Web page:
Here’s the nasty thing about Green-Spored Lepiota poisoning: the symptoms occur 6-12 hours after ingesting. This notorious mushroom contains molybdophyllysin, hence the scientific name, which causes severe gastrointestinal problems. 

If you consume a part of this fungus, you will likely show symptoms such as nausea, diarrhea, and vomiting, followed by abdominal cramps. These signs of poisoning can lead to extreme dehydration. Hence, seek help immediately when the early poisoning symptoms occur! 

5. Clitocybe Dealbata (Ivory Funnel)

Poisonous Mushrooms In Ohio
Clitocybe Dealbata, also Known as Ivory Funnel

The physical appearance looks like oyster mushrooms but a bit larger. Unfortunately, Clitocybe dealbata or Ivory Funnel is a poisonous mushroom that commonly grows in North America, including in the state of Ohio. So, don’t fall into its trap!

Physical Description

Many people think that Ivory Funnel is edible because it cannot be denied that its appeal seems harmless. This delicate mushroom has a 3 to 10 cm flat cap with an ivory color, hence the name.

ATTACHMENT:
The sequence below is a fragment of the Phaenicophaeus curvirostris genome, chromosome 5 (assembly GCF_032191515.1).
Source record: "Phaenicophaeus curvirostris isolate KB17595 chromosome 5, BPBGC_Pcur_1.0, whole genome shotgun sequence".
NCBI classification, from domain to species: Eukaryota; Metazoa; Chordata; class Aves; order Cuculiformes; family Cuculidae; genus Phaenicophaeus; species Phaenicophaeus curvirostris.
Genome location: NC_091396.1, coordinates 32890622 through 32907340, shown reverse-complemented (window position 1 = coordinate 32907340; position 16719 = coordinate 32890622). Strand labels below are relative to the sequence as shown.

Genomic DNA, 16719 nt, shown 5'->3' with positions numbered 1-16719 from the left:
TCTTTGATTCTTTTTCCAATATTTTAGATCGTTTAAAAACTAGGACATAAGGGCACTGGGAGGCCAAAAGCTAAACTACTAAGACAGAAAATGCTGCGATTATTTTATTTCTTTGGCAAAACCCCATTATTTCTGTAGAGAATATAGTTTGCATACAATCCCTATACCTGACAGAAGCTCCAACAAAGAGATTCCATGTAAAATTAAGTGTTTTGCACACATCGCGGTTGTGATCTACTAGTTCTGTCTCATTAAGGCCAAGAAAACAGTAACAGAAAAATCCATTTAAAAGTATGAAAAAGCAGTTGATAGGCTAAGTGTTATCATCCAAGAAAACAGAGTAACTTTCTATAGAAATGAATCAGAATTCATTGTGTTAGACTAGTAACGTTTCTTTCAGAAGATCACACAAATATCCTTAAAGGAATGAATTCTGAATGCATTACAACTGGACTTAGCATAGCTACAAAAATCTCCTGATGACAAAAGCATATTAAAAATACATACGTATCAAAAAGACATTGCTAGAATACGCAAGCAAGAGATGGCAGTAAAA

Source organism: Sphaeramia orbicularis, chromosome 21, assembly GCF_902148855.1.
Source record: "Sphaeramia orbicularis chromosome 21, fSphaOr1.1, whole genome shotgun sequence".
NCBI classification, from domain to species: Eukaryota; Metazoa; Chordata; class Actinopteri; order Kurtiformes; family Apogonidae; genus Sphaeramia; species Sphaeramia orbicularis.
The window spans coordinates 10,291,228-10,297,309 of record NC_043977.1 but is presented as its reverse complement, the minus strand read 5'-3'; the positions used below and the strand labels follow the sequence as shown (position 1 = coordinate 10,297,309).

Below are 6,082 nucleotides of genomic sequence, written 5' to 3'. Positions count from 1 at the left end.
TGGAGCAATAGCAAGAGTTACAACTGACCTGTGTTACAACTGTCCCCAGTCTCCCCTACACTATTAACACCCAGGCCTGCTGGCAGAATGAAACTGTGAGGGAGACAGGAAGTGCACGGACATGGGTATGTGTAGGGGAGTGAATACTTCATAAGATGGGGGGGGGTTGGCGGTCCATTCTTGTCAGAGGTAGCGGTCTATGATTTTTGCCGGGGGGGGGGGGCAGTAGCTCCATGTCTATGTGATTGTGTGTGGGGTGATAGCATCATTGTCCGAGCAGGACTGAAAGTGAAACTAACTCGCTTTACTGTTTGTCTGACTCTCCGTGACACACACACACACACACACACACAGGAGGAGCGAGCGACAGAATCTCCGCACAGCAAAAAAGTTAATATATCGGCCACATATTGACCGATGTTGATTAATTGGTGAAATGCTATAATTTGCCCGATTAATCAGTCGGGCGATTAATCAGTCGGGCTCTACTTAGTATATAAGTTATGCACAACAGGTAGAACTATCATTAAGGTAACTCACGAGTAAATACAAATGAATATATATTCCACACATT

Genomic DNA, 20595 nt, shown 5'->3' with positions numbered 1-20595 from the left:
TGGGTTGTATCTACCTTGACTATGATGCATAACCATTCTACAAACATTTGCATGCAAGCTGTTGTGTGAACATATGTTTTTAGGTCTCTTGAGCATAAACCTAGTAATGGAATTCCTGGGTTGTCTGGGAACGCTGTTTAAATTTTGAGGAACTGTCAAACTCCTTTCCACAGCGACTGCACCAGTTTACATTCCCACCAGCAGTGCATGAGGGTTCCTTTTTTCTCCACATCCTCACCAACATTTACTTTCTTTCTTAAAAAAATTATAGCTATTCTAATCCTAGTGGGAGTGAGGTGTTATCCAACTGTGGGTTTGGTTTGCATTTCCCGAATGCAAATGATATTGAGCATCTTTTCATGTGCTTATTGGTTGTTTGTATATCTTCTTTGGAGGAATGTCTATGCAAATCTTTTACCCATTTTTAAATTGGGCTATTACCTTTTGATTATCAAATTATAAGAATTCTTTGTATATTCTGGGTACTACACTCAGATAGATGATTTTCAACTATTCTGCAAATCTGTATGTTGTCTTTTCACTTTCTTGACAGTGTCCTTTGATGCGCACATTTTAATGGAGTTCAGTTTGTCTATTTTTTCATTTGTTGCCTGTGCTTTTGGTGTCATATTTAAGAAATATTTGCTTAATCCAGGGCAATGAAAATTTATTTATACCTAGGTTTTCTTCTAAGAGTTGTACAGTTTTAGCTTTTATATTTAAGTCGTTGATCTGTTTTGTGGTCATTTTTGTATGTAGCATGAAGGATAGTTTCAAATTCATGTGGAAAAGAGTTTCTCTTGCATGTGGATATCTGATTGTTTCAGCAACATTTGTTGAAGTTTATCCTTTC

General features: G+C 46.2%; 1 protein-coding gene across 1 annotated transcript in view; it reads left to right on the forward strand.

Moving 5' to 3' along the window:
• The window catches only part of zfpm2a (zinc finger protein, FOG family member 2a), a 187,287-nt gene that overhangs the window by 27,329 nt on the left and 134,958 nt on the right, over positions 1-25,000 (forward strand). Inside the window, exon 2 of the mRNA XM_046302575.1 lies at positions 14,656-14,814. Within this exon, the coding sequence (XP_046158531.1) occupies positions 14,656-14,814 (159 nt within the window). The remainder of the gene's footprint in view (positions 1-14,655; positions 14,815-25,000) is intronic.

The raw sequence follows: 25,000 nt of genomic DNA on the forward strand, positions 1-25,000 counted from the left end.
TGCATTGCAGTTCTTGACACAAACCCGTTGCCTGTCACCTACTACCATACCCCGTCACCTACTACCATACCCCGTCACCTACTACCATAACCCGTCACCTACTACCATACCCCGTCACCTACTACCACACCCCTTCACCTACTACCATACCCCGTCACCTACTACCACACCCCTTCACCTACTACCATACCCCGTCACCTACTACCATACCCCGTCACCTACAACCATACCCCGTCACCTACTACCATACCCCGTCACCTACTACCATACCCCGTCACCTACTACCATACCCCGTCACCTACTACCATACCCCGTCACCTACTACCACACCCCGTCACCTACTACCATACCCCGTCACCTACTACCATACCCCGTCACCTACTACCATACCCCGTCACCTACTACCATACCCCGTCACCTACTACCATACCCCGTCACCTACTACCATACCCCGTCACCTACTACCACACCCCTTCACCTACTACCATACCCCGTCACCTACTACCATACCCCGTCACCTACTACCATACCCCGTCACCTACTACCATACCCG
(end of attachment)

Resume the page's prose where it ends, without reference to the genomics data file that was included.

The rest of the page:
But, the color will change to yellowish as the fungus matures. Meanwhile, the closely spaced gills support the cap, running down to the stem. The stem itself is generally 0.5 to 1 cm thick with a length of around 4 to 10 cm.

Where It’s Commonly Found

Following the earlier fungus, Ivory Funnel typically grows in grassy areas, gardens, lawns, and woodlands. 

They also like to grow in groups, making their presence easily spot on. Furthermore, Clitocybe dealbata likes warm air temperatures with damp conditions. Thus, you can observe them during late summer to early fall.

Symptoms of Poisoning

Even though Ivory Funnel poisoning generally does not cause death, you cannot underestimate the muscarinic toxin contained in this mushroom. Early signs of poisoning appear typically 6 to 12 hours after swallowing the fungus.